Fusion Fabada Through the Fog
It was very foggy this morning. So much so that I couldn’t see the mountains behind Barcelona. Fog is not really a common phenomenon here, so it reminded me of when I was living in the UK. I first lived in the Norfolf region, then in Cambridge. My job at that time obliged me to drive through plenty of fog and rain / ice / snow depending on how bad the weather was.
One day one of my bestest friends – my also then housemate and coworker – and I decided to visit a town called Norwich. We went in my friend’s car, which was a newly acquired second hand turqouise nearly vintage Ford Fiesta. We had a great time. Then on the way back, there was some typical very heavy wintery English countryside fog. We discovered that the only way to keep the fog lights on was if I maintained my finger pressed on the fog light button. The return journey took us nearly three hours, because we couldn’t see a thing, during the whole of which my finger was kept on the fog light button.
Nothing to do with fog, but completely in line with my last post, here is what happened to those beans. I sort of made a fusion of Spanish dishes.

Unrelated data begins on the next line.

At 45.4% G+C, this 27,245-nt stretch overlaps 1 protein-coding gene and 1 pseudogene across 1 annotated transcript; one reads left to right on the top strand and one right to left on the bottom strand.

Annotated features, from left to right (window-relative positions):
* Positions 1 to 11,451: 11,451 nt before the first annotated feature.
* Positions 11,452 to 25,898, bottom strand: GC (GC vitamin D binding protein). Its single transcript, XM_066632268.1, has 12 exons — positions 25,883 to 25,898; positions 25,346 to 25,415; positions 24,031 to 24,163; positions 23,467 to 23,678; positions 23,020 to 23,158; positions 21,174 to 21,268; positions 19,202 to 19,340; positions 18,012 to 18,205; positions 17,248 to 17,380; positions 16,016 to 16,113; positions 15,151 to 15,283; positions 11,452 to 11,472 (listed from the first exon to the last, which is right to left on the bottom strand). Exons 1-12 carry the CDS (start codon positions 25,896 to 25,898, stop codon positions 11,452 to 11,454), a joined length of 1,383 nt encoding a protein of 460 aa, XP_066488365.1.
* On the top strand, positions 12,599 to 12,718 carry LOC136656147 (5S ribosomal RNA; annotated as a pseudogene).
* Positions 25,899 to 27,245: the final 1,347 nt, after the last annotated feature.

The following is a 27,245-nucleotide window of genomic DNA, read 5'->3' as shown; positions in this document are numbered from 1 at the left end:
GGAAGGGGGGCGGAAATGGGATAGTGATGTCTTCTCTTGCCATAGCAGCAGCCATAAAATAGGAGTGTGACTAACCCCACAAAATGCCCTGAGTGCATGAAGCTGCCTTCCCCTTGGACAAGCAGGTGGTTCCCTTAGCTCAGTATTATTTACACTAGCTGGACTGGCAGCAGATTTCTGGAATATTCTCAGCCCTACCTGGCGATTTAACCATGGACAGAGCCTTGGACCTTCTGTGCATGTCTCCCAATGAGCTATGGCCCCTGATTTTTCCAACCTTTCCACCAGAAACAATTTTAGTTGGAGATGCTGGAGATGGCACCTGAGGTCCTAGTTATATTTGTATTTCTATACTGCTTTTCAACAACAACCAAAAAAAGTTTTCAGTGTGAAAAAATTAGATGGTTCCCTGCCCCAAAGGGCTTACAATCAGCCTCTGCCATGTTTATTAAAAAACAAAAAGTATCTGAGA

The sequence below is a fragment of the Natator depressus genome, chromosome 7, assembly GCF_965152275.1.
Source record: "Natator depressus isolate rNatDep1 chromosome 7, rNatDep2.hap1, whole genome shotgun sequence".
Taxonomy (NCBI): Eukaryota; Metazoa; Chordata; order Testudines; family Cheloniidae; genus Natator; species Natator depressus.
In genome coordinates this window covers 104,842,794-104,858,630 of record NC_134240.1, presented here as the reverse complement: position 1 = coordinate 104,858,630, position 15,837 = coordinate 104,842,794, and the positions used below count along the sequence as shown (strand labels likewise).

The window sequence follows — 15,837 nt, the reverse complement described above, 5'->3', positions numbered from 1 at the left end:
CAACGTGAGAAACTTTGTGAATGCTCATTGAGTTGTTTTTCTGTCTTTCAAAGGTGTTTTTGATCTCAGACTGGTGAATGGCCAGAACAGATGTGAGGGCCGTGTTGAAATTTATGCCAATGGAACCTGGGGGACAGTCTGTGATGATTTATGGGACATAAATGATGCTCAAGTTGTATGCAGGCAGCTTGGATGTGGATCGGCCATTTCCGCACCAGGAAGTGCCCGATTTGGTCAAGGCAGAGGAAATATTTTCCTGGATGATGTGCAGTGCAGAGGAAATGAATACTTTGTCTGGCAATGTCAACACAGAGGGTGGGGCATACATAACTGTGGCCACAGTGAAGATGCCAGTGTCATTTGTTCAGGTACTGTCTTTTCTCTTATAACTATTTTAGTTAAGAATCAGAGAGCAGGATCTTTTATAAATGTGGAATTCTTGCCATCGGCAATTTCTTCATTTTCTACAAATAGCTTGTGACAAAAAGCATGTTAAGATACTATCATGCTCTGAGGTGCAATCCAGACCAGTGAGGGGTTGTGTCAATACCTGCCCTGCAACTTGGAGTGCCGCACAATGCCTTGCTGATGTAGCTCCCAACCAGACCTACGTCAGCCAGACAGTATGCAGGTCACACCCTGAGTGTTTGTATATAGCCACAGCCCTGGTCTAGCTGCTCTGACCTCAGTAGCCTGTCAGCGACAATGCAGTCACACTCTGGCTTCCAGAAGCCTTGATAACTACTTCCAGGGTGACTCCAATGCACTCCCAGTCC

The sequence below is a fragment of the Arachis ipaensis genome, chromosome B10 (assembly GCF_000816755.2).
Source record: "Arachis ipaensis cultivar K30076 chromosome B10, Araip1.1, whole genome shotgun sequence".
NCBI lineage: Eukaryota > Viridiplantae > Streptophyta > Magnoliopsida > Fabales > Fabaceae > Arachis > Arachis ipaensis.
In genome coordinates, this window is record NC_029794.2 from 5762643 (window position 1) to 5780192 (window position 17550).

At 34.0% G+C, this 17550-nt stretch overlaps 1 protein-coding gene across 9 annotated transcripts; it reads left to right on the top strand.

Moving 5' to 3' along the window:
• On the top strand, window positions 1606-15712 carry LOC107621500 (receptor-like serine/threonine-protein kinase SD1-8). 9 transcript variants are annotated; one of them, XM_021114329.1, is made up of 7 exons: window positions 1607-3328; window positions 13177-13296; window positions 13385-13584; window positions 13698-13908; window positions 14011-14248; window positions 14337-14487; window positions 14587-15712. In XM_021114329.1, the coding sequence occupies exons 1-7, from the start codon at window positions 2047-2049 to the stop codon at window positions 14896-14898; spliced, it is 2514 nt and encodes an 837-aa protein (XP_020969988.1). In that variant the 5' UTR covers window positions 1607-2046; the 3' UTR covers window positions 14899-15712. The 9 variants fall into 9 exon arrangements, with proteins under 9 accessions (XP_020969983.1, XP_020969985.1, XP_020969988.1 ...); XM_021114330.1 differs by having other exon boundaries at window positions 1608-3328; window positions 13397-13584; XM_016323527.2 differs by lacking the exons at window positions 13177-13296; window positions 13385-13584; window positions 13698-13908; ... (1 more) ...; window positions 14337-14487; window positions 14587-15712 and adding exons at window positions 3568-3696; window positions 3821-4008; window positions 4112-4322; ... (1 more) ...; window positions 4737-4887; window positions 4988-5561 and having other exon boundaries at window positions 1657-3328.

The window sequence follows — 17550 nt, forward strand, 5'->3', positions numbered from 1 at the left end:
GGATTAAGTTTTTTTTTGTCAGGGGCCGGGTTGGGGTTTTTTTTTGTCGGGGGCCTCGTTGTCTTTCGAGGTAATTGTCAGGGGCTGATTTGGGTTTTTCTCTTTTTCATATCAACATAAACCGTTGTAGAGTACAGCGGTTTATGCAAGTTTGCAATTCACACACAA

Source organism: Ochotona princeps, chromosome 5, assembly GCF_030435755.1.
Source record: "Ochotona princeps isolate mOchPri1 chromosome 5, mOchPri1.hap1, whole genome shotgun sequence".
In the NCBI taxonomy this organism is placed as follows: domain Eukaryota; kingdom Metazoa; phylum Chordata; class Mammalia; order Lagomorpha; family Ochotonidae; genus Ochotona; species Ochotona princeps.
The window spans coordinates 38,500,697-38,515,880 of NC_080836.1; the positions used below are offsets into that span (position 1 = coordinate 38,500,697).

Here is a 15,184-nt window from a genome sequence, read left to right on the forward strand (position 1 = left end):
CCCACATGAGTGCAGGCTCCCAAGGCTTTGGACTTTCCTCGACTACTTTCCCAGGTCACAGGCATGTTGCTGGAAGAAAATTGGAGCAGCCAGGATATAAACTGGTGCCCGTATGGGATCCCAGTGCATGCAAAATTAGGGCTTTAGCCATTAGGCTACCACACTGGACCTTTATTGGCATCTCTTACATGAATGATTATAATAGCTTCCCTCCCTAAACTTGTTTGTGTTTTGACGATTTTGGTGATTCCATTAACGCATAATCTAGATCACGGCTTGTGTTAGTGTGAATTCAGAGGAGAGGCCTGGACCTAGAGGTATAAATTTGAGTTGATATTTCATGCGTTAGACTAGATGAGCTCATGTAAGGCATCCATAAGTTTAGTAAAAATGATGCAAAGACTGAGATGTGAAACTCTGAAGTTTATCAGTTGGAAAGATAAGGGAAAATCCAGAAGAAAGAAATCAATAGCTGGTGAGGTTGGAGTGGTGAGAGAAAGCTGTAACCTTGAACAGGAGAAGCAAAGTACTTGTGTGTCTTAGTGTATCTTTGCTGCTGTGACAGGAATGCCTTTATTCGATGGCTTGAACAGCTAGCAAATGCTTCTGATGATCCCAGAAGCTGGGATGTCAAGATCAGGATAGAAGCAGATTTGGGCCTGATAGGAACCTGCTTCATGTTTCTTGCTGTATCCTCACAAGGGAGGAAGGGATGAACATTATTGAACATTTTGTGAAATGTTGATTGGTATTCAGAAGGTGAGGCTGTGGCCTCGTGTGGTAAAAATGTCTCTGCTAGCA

Nearly each region in Spain has their typical type of cocido (casserole). The most famous one is probably the Fabada Asturiana, which is a kind of white bean stew with chorizos, morcilla (a type of Spanish black pudding) and bacon. The Fabada Asturiana is from the northern region of Austurias, where there is plenty of cold and bad weather, so potent dishes like this are welcome there.
I fusioned the Fabada Asturiana with some pilotas. Pilotas is a Catalan word to the Spanish word pelotas, which means balls. They are basically rounded bits of burger meat sometimes with a touch of parsley. A colleague of Mr. H. had been explaining to him about a Catalan stew that contains pilotas, which made him keen to try them. So I decided to throw in some pilotas into my Fabada Asturiana. I hope this mumble jumble of Spanish regional cooking words aren’t too confusing…
500g Cannellini Beans
1 small piece Serrano Ham bone
2 cloves garlic
4 bay leaves
Soak the beans for 24 hours, changing the water a few times. Put the soaked beans in a big pot with water and bring to boil for 10 minutes. Simmer for about another 20 minutes.
Cut the carrot, turnip, garlic, chorizo and bacon. Add them to the pot along with the pilotas and bay leaves. Cook for at least 10 more minutes or until the flavour mix properly. Add a touch of salt if required, and some black pepper.
Take out a tablespoon of beans and mash them on a plate with the spoon. Put them back into the stew.
Cut the morcilla. Add them in the last minute of cooking.
- The pilotas were ready bought from the butcher.
- Putting mashed beans in the stew makes the broth thicker.
- Make sure the morcilla is added at the end, otherwise it will just disintegrate within the whole stew.
Thank you for reading!